Shooting from the shade to the open sun has some advantages, in particualer you have a little more control of the light. However it has one big draw back, the sunlight will overexpose. This can create a surreal effect is what you're going for other wise it's just very distracting in a shot. The difference in lighting for a motion picture vs a still picture is that the motion picture is placed in front of the viewer for a limited amount of time, whereas the still can be looked at as long as necessary. In the stills above, because the light to the upper left of the model is the brightest part of the picture that is immediatly where your eys travel to, then back to the model. This may not be what you want in a motion picture, especially if your wanting your audience to concentrate on the actions of the actor. This is called the chicarcusco (I'm not sure if thats spelled correctly) or rembrandt lighting.

              So now back to your question of outdoor lighting, here's how I approach it. What is the brightest point in your frame that you want detail, find it, measure it. A spot meter is good for this, or you can take the DVX zoom in on that spot and let the auto iris give you a reading. That is now your upper light limit. You have appromiatly 5 stops of latttitude with the dvx so subtract 5 stops from the upper limit, that is your lowest limit that you'll have detail in the shadows. So go back to your subject and light them until they are in that range. I typically use bounce. You can get foam core from a hobby shop or insulation board from lowes or home depot.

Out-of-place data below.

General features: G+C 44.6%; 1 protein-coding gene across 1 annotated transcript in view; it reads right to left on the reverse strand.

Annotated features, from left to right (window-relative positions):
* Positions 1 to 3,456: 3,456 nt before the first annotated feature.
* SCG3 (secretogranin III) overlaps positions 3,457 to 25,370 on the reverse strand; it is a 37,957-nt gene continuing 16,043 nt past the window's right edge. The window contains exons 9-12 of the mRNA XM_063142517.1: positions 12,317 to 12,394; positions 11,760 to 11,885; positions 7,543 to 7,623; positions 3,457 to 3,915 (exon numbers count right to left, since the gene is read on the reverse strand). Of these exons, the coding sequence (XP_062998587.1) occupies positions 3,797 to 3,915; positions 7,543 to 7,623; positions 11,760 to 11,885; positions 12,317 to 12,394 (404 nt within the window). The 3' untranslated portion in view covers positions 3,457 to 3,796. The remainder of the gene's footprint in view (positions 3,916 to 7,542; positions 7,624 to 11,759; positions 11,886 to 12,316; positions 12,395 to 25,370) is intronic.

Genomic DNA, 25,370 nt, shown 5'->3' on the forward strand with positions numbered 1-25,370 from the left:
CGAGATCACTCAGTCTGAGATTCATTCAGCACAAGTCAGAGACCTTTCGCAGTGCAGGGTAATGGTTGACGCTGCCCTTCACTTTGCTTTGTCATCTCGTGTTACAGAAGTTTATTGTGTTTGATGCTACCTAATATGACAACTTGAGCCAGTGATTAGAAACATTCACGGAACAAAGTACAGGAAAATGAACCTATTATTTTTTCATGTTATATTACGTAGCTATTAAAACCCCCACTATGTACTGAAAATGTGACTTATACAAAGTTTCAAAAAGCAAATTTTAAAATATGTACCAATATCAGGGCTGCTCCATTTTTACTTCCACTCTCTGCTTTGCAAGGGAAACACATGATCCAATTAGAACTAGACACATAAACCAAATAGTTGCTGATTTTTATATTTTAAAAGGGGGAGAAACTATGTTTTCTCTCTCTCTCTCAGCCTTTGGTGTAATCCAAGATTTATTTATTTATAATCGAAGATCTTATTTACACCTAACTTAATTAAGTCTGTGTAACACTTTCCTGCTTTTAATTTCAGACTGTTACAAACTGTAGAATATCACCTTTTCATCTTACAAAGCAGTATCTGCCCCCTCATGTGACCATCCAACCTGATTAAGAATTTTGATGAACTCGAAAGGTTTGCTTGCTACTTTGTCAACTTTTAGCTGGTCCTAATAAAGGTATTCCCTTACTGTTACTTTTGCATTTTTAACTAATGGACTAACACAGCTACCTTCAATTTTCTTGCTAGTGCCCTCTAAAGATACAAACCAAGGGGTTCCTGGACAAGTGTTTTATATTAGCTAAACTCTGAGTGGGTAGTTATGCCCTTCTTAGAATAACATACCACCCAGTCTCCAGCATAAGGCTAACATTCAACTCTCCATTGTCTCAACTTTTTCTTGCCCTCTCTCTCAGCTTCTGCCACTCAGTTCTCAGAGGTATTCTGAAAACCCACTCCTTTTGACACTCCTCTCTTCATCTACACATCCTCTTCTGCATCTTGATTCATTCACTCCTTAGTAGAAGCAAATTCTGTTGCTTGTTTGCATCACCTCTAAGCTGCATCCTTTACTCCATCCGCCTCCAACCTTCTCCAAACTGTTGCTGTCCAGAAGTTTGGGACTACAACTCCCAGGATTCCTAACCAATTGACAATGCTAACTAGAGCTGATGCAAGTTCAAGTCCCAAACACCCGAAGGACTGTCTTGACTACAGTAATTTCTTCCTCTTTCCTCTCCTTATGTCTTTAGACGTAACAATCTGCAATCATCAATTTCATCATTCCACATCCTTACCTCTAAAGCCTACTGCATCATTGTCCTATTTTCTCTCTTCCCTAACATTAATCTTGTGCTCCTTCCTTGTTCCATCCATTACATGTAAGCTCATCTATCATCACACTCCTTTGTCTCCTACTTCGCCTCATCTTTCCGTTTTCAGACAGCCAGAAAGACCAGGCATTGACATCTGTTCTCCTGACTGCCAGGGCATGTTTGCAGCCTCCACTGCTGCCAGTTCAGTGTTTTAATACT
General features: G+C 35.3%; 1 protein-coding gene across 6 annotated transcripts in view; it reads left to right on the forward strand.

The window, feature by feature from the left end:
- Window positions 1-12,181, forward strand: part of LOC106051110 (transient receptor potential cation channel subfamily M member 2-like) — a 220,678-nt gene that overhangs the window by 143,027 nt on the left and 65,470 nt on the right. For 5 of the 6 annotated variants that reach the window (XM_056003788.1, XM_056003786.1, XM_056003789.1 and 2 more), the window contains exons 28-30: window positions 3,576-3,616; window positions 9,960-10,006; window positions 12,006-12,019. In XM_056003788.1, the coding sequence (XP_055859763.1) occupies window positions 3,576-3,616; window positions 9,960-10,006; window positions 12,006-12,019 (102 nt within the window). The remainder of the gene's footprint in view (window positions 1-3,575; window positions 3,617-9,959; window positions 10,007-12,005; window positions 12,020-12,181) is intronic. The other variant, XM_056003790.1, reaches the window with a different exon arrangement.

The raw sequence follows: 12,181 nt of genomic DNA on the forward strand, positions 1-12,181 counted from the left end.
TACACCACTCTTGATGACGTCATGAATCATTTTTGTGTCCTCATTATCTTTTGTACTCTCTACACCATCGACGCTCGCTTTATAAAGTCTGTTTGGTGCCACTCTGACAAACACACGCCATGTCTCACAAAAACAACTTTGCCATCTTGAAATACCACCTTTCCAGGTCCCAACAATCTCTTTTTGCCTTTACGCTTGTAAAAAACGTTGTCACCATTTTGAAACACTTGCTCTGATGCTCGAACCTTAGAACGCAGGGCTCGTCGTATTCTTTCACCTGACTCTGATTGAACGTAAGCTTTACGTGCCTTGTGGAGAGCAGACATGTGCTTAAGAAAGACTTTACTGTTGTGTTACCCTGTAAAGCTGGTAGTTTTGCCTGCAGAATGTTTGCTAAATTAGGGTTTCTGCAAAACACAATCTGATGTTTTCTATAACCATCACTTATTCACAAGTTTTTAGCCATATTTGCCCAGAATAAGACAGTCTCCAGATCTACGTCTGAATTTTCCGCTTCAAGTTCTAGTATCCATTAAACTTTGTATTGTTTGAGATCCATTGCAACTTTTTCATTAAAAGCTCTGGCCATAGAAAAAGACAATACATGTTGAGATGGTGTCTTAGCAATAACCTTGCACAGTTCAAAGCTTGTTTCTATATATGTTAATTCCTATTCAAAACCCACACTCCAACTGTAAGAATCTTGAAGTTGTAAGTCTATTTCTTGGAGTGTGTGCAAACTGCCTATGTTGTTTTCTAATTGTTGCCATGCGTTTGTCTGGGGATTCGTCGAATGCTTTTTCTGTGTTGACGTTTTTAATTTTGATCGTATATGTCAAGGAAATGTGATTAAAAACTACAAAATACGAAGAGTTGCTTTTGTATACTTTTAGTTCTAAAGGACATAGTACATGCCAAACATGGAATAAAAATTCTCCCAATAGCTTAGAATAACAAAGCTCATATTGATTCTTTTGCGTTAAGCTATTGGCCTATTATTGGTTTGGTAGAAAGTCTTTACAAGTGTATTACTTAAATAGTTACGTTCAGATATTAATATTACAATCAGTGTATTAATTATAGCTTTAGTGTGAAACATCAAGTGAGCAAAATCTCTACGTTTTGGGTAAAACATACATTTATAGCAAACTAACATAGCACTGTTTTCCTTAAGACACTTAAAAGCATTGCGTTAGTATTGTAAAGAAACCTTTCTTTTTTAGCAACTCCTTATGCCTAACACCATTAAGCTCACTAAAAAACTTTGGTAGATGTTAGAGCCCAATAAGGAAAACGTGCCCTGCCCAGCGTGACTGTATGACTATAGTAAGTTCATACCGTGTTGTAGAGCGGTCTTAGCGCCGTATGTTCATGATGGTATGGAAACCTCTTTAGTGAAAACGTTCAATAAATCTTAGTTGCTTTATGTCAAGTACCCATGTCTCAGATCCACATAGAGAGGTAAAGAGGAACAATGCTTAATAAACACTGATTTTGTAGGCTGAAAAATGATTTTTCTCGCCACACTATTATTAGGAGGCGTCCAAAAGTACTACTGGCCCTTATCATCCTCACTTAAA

Comment


                #8
                thanks, everyone, for your help. bounce boards are quite awesome. i plan to use your advice, for sure, and i bet the movie will look far better due to it. if i can, i'll upload some footage from it, so subscribe to this thread if you're interested
                Yo, Respek.

                Comment


                  #9
                  If your crew is big enough, and your shooting timetable allows. You could also support a "Silk" above your actors on a few of your shots outdoors. This will soften direct sunlight. This can also be accomplished with a 2 - 3 dollar $ , frosted shower curtain liner. Put one corner each on a stand, or two sides on a pole,conduit or speedrail, then lift this into place.. about 3-7 feet above your set. You can also hot glue two, three or more together, for a larger size if needed. Very flattering light, when this is in place....Cheap, cheap, great light.